Metro

get smart

4 questions about ‘Dunkirk’

These German troops are bathing on the beach of Dunkerque on July 27, 1940, amid the mementoes left by the fleeing British and French troops who managed to escape the Flanders trap which developed when the Nazi columns smashed through the French line north of the Maginot line.
Associated Press
These German troops are bathing on the beach of Dunkerque on July 27, 1940, amid the mementoes left by the fleeing British and French troops who managed to escape the Flanders trap which developed when the Nazi columns smashed through the French line north of the Maginot line.

The movie “Dunkirk,” which opens on Friday, chronicles the epic 1940 evacuation from the French coast of more than 330,000 British and other Allied troops as German forces closed in on all sides. Metro Minute asked Kenneth Rendell, founder and director of the International Museum of World War II in Natick, to reflect on the significance of the operation, known as Operation Dynamo.

Q. How did so many Allied soldiers become trapped in the first place?

A. The Germans brilliantly trapped the British and French armies by attacking in the south, causing them to all move in that direction. Another German army, not known to the Allies, then attacked from the north and the combined forces pushed the British and French armies to the coast and quickly forced them into Dunkirk.

Advertisement

Q. Winston Churchill called the operation a “miracle of deliverance.” How were the Allies able to pull off this feat?

Get Fast Forward in your inbox:
Forget yesterday's news. Get what you need today in this early-morning email.
Thank you for signing up! Sign up for more newsletters here

A. It was a miracle for several reasons: the British soldiers did not give up, peripheral forces continued to hold the Germans back, giving those on the beaches a chance to get out to the boats. A large number of private boats came from England to pick up troops. It was a very combined effort and illustrated Churchill’s statement that “We shall fight on the beaches, we shall fight on the landing grounds, we shall fight in the fields and in the streets, we shall fight in the hills; we shall never surrender. ...’’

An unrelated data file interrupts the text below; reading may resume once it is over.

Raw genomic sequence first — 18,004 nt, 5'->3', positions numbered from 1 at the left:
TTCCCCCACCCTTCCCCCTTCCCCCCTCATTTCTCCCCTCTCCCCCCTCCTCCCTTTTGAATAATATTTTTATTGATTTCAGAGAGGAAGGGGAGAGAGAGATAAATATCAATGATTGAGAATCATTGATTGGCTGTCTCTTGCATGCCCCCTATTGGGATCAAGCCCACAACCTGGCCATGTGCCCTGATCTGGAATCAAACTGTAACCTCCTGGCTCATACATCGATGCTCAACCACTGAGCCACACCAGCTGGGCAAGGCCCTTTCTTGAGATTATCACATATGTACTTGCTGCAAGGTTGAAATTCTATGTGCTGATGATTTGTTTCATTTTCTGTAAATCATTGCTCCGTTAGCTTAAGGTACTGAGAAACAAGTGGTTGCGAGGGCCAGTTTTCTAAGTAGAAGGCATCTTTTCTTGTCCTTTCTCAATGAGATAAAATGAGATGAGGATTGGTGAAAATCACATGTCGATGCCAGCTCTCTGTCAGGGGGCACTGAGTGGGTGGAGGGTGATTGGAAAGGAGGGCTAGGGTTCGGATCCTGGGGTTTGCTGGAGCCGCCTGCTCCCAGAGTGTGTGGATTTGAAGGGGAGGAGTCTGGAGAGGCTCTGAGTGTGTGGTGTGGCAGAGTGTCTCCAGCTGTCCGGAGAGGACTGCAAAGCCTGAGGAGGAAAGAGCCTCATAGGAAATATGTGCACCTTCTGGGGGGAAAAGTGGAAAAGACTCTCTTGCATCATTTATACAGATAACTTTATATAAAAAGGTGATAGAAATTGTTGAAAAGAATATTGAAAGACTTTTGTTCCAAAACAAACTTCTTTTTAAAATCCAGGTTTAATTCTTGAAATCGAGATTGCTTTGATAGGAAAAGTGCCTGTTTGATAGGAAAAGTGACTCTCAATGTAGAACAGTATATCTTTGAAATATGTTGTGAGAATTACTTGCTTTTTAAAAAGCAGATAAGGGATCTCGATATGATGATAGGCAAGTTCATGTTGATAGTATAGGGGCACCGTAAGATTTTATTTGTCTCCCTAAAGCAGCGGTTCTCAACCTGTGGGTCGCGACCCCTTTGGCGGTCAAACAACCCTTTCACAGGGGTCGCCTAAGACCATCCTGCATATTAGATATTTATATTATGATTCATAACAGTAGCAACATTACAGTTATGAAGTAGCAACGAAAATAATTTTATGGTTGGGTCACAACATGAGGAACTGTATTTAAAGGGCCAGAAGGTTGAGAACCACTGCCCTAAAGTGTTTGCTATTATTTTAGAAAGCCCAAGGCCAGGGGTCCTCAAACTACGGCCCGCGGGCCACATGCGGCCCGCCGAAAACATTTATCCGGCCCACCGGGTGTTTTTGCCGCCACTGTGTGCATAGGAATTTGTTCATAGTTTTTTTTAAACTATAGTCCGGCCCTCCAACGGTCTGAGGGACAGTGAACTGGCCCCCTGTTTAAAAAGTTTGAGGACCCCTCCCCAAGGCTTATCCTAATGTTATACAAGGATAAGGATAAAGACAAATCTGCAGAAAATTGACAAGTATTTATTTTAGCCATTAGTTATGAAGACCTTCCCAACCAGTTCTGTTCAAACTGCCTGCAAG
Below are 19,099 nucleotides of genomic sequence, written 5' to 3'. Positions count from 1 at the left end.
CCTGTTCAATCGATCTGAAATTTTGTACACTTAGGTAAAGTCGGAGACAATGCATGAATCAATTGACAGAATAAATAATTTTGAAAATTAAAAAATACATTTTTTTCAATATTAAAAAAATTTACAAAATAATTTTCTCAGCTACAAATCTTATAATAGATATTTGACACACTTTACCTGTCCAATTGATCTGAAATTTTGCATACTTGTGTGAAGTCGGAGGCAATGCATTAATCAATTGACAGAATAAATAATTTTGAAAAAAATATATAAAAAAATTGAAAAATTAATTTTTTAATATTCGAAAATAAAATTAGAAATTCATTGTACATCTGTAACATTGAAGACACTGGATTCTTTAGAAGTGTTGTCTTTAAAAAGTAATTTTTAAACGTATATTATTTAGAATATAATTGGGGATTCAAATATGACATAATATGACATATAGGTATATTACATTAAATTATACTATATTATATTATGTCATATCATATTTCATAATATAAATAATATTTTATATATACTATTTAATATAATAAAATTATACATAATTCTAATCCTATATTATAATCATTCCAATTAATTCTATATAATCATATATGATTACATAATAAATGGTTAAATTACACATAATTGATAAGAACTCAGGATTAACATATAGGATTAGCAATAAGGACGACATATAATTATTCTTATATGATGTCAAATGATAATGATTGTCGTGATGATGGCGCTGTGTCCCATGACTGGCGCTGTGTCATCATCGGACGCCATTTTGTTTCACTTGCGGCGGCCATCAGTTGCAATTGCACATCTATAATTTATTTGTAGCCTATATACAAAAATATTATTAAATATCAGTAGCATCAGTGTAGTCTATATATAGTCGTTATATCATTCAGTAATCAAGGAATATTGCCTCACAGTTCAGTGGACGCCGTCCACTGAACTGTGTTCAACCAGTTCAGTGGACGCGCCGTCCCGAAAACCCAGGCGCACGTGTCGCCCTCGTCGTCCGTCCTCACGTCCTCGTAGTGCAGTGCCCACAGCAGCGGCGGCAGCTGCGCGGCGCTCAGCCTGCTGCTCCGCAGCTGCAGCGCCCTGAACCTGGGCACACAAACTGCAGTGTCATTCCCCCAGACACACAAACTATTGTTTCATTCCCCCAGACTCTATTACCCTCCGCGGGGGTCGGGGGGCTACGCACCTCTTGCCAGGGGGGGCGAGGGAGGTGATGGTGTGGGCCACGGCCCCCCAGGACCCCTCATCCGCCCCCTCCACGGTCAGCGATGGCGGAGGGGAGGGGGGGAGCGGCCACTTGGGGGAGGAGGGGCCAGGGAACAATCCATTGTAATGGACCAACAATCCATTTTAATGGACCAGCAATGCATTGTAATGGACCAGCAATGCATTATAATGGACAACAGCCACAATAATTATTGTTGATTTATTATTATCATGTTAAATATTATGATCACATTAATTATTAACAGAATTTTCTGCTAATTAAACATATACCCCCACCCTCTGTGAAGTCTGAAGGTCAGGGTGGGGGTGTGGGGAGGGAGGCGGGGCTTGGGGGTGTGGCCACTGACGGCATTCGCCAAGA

Q. Why is the Dunkirk operation important to the direction of the war in 1940?

A. The importance of Dunkirk was both practical and inspiring. Hundreds of thousands of soldiers got back to England; without them England’s forces were fatally diminished. If they had all been captured it would have been a catastrophic blow and England would have been crippled. If that had happened, Germany could not have been defeated. America had to have England as a staging area to invade occupied Europe.

Q. So it carried huge weight symbolically, as well?

Advertisement

A. It’s the spirit of the effort that stands out, that kept the British alive. All those small private boats that kept coming back to pick up British soldiers. ... In a broader sense, of the entire war, it showed that evil can be defeated if good people come together and act together.

Roy Greene can be reached at roy.greene@globe.com. Follow him on Twitter @roygreene.